Dee Gordon Becomes An Outfield Experiment

The hot stove is warming up, and as always, Jerry Dipoto is the one stoking the fire.

Now, you might say, don’t the Mariners already have the most expensive second baseman in baseball? Why yes, yes they do. So why are they trading for Dee Gordon? Because they’re not acquiring him to play second base.

The Mariners have put a heavy emphasis on athleticism in the outfield under Dipoto’s regime, and with Jarrod Dyson now a free agent, the team is apparently betting on Gordon’s speed translating into similar results in the outfield. And there’s no question that Gordon is one of the very fastest players in the game.

By sprint speed, he’s nearly equal to Byron Buxton and Billy Hamilton, maybe the two best defensive outfielders alive. Of course, it has to be noted that he’s also right next to Delino Deshields, another exceptionally fast former second baseman who moved to the outfield, but has split his time between LF and CF because he hasn’t impressed enough to be handed a regular job in CF. Speed obviously matters, but it is not, in and of itself, determinative of outfield ability.

That said, Gordon was a very poor defensive SS early in his career and worked to make himself into a strong defensive second baseman, so he’s already learned a new position and made himself more valuable once. If Gordon can do it again, turning his raw speed into upper-tier range in center field again, then he could be a nice player for the Mariners.

Gordon isn’t a great hitter, but his baserunning is so valuable than he’s been an above-average offensive player throughout his career, and he’s at +26 runs of offense over the last four years, since his 2014 breakout in LA. If you pair an above-average offensive player with potentially above-average center field defense, that’s an impact player, which is obviously what the Mariners are hoping for.

In order to bring Gordon to Seattle, they took on the rest of the $38 million he’s owed and surrendered one of the few good pieces they had left in their farm system.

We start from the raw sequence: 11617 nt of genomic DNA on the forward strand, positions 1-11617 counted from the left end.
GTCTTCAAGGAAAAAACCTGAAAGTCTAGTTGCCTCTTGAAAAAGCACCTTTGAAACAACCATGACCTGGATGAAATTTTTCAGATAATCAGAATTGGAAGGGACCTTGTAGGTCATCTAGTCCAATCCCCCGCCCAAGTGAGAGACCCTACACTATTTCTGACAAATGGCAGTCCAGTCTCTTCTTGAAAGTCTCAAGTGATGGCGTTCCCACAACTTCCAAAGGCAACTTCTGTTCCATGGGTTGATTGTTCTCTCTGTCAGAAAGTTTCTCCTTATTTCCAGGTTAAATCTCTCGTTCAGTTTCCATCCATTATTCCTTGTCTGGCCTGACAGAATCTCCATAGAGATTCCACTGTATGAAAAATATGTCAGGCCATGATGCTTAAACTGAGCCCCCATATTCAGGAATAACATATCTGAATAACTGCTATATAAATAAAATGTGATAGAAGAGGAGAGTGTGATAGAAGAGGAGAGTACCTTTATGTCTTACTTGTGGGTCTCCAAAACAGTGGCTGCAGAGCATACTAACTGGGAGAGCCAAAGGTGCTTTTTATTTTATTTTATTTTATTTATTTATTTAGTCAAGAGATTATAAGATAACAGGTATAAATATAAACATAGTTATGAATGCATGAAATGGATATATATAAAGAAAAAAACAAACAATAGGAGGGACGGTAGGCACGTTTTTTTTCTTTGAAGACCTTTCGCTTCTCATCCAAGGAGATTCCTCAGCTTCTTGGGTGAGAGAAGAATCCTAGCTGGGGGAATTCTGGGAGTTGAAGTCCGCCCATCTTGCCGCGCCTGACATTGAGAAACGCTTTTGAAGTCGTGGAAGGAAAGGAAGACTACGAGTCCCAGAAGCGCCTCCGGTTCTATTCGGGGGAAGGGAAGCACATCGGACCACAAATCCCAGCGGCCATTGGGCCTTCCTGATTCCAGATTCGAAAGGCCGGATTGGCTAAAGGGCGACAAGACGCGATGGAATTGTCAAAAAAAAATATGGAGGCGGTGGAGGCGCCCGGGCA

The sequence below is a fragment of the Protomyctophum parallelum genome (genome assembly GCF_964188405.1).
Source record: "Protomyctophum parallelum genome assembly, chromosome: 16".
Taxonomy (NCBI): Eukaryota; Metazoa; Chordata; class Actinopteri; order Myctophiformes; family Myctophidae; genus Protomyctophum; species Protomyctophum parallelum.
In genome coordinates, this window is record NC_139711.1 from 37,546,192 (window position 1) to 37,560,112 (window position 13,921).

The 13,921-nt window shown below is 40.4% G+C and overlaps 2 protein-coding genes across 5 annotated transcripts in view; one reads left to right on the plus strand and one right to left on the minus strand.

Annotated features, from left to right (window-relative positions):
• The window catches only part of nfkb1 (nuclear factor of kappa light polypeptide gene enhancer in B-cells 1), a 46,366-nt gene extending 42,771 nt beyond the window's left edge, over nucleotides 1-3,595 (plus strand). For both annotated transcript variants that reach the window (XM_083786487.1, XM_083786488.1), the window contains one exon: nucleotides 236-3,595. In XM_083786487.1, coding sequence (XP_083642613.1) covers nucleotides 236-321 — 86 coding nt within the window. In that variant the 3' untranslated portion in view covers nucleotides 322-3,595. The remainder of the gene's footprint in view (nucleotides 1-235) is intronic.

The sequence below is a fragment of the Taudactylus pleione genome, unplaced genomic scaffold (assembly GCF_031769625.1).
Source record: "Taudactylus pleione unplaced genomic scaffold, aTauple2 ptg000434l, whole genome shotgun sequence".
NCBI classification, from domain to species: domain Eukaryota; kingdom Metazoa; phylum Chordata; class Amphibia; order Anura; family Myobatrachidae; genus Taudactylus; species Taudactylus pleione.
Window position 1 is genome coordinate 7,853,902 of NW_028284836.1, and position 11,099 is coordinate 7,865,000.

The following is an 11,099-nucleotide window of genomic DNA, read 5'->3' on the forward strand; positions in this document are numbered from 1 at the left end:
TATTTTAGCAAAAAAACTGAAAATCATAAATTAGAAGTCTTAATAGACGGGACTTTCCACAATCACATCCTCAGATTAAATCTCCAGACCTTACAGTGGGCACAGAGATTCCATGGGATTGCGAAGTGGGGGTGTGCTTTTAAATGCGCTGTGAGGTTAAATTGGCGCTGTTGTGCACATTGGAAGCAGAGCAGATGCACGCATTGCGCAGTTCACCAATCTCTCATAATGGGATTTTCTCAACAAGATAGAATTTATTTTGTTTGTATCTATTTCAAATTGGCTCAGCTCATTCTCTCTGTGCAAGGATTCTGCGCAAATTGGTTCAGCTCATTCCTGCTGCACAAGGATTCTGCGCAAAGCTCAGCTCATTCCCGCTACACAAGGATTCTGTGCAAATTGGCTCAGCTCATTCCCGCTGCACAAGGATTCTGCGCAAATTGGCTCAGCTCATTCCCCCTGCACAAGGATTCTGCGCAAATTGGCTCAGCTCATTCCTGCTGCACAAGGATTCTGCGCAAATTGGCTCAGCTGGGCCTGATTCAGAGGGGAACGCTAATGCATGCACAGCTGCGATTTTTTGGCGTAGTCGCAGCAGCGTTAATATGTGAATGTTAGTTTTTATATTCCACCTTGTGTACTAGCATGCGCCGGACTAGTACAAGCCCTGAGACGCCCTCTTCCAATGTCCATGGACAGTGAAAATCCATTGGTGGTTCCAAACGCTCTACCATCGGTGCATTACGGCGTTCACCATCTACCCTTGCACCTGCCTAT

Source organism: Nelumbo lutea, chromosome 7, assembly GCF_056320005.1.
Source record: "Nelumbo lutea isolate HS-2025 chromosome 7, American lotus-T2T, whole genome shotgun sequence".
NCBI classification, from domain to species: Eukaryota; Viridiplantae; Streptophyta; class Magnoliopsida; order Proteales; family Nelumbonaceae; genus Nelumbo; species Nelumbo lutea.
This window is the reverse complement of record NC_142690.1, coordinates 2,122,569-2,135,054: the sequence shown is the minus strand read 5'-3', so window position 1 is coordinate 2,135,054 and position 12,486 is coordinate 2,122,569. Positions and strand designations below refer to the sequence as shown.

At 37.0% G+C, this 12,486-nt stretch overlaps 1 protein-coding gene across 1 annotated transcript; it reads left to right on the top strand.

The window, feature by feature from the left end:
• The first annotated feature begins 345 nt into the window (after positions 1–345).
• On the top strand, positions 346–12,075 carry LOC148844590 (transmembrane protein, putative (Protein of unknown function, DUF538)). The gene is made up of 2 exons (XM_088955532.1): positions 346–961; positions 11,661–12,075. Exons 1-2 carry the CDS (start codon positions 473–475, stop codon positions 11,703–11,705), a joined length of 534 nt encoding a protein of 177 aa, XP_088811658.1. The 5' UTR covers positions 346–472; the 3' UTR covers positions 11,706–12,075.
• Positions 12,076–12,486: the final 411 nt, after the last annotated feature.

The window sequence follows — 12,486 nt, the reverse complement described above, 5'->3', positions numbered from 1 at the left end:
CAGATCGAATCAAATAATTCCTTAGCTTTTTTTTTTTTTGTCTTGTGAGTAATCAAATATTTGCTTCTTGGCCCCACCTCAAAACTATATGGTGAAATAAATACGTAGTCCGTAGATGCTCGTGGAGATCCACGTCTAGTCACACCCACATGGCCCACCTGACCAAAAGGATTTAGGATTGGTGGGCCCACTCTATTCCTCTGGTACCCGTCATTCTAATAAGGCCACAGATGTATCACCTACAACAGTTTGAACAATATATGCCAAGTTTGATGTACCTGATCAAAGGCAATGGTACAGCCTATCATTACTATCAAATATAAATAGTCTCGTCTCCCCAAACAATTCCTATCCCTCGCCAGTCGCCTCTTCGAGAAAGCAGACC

Nick Neidert was one of the team’s best arms, even without a super high ceiling, while Chris Torres and Robert Dugger are low-level lottery tickets who aren’t without value. This wasn’t a straight salary dump for the Marlins, who got three guys worth watching in return.

But along with Gordon, the Mariners also get another $1 million in international bonus money, which is obviously being acquired to try and get Shohei Otani to sign with the Mariners. They gave up another prospect last night to acquire $1 million from the Twins, so the plan is pretty clearly to surrender whatever necessary to give the organization the best chance possible to win the Ohtani derby.

And given how valuable he is, any marginal improvement in that sweepstakes is probably worth surrendering decent-but-unspectacular prospects. Ohtani is probably worth some team’s entire farm systems by himself. He’ll instantly become one of the most valuable resources in whatever organization he joins. If this deal helps the Mariners land Ohtani, the price paid becomes inconsequential.

And if Gordon turns into a good defensive CF, then this could very well be a nice move on its own merits. So there’s clearly upside here for Seattle.

But there’s plenty of downside too. Ohtani might go elsewhere. Gordon might end up not taking well to the OF, and then the team would have an expensive corner outfielder with a light bat, or a second baseman who pushes Robinson Cano to first base, both options limiting their offense. And the farm system continues to be strip-mined for short-term gains, so if the Mariners don’t win, all this borrowing from the future won’t look so good in a few years.

It’s not entirely correct to say that the Mariners are “Ohtani or bust” at this point, but they really need him. And if they get him, they won’t care that they don’t have a farm system anymore.

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If they don’t land Ohtani, and with a lot of the most interesting of the jettisoned braves prospects having already signed, I think they will be pretty desperate.

Dave T
Dave T

Yes, I think that’s right.

What I don’t know, though, based on me not fully understanding all of the IFA rules: is there any way that they could use the money late in this IFA period to jump on signing some players who otherwise would have been expected to sign after the next IFA period starts on July 2, 2018? Even a 25% or 50% overpay on market IFA bonuses is a pretty small cash commitment in MLB terms and should be preferable to letting the money otherwise go unused.